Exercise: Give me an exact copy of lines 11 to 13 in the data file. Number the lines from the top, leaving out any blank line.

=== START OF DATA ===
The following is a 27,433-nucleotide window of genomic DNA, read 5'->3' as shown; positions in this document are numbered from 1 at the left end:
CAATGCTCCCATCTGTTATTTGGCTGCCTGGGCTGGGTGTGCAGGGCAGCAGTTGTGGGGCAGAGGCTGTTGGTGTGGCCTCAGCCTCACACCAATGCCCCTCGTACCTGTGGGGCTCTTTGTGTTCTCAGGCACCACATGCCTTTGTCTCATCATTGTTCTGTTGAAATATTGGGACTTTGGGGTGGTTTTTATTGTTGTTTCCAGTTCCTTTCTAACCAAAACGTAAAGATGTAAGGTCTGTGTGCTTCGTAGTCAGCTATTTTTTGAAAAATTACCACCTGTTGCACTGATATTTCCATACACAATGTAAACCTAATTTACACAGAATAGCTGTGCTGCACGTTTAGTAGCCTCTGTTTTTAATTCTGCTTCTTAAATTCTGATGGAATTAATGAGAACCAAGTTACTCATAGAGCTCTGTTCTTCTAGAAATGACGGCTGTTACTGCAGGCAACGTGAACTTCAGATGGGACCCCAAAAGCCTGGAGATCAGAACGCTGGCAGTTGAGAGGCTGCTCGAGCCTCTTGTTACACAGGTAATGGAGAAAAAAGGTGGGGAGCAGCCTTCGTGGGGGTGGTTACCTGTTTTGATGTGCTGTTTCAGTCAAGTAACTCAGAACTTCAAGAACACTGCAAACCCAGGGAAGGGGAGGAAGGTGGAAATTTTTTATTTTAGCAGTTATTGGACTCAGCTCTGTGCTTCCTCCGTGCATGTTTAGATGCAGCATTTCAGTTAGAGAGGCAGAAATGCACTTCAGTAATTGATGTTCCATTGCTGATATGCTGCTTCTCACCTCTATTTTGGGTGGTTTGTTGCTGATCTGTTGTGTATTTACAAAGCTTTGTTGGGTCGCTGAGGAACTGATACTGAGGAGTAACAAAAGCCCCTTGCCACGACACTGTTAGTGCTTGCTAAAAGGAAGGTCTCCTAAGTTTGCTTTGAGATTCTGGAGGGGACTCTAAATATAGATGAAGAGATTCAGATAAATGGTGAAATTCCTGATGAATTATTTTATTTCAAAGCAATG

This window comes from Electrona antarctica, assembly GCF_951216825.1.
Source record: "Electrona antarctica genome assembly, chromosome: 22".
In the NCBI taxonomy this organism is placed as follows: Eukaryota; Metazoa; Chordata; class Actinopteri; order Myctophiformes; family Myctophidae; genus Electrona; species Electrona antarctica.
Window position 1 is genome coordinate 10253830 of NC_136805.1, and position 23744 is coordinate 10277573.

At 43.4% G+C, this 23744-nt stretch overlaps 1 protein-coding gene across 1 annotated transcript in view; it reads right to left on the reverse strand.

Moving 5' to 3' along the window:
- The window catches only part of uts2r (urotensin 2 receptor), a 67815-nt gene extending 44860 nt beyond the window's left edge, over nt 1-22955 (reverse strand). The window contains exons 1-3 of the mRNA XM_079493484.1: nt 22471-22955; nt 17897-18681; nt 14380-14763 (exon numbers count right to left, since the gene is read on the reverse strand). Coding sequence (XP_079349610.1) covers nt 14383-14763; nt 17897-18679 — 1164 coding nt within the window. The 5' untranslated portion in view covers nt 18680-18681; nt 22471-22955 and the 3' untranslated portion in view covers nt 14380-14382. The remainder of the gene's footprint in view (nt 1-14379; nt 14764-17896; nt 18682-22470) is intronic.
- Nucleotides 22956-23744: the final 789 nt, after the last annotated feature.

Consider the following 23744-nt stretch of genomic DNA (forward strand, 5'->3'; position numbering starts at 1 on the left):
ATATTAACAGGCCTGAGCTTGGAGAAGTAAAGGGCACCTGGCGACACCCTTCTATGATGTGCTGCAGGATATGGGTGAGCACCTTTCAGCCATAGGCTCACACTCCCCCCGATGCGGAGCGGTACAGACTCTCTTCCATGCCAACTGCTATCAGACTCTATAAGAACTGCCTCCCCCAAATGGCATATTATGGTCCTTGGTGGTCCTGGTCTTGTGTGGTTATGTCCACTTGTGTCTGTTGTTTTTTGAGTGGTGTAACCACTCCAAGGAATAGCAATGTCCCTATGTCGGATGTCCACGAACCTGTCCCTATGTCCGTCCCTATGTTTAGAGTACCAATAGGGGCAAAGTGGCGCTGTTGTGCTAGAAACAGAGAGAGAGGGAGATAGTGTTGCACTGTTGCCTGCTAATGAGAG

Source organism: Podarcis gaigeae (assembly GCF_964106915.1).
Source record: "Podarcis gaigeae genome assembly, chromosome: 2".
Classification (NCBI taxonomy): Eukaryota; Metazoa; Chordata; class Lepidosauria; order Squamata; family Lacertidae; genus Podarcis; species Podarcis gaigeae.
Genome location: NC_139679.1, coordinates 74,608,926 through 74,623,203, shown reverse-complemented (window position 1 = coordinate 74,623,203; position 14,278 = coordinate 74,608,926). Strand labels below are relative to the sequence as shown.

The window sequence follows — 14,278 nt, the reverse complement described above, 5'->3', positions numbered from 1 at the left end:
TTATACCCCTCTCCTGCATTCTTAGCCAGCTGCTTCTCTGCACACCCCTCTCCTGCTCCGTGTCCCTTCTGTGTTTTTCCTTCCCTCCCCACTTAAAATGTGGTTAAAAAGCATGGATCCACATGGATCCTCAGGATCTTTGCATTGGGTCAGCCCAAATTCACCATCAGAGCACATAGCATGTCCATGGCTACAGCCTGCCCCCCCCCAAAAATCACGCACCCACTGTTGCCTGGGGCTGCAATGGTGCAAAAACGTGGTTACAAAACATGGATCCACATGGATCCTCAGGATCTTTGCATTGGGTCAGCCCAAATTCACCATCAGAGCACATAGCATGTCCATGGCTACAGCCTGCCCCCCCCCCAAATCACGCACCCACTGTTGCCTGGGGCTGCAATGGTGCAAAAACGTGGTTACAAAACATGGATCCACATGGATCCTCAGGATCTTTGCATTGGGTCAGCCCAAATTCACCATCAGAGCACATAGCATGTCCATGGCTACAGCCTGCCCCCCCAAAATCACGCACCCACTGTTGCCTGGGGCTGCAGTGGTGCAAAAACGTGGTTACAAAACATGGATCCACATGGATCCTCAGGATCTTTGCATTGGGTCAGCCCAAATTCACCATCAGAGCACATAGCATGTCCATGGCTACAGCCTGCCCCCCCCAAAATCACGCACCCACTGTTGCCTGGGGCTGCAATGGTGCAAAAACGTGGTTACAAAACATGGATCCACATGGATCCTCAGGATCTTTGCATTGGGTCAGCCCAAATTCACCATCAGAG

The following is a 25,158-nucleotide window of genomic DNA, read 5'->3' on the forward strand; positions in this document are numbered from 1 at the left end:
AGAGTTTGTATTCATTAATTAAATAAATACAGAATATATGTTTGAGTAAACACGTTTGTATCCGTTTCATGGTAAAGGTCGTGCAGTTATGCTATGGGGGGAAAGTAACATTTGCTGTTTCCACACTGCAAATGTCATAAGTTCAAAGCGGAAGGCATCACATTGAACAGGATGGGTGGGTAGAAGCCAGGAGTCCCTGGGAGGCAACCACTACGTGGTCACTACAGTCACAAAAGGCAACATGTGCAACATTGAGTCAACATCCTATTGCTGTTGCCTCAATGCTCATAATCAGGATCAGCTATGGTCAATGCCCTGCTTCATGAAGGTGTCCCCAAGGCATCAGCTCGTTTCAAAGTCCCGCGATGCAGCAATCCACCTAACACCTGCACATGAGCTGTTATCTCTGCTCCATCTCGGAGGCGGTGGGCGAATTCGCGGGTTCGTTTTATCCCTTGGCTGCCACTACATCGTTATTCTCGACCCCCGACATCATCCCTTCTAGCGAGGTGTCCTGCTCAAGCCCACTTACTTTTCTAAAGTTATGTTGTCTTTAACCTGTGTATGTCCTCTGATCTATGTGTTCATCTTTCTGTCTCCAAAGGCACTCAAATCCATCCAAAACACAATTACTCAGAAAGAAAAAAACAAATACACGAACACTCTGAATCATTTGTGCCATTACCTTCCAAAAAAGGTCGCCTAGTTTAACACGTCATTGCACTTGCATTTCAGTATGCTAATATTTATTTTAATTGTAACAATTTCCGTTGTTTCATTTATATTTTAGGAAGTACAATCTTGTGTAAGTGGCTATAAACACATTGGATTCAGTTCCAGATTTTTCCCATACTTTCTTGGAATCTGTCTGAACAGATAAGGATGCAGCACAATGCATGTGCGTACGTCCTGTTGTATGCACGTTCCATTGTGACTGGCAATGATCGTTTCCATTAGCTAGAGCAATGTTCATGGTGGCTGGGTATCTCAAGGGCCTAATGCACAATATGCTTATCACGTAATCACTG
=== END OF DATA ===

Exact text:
Consider the following 23744-nt stretch of genomic DNA (forward strand, 5'->3'; position numbering starts at 1 on the left):
ATATTAACAGGCCTGAGCTTGGAGAAGTAAAGGGCACCTGGCGACACCCTTCTATGATGTGCTGCAGGATATGGGTGAGCACCTTTCAGCCATAGGCTCACACTCCCCCCGATGCGGAGCGGTACAGACTCTCTTCCATGCCAACTGCTATCAGACTCTATAAGAACTGCCTCCCCCAAATGGCATATTATGGTCCTTGGTGGTCCTGGTCTTGTGTGGTTATGTCCACTTGTGTCTGTTGTTTTTTGAGTGGTGTAACCACTCCAAGGAATAGCAATGTCCCTATGTCGGATGTCCACGAACCTGTCCCTATGTCCGTCCCTATGTTTAGAGTACCAATAGGGGCAAAGTGGCGCTGTTGTGCTAGAAACAGAGAGAGAGGGAGATAGTGTTGCACTGTTGCCTGCTAATGAGAG

Source organism: Podarcis gaigeae (assembly GCF_964106915.1).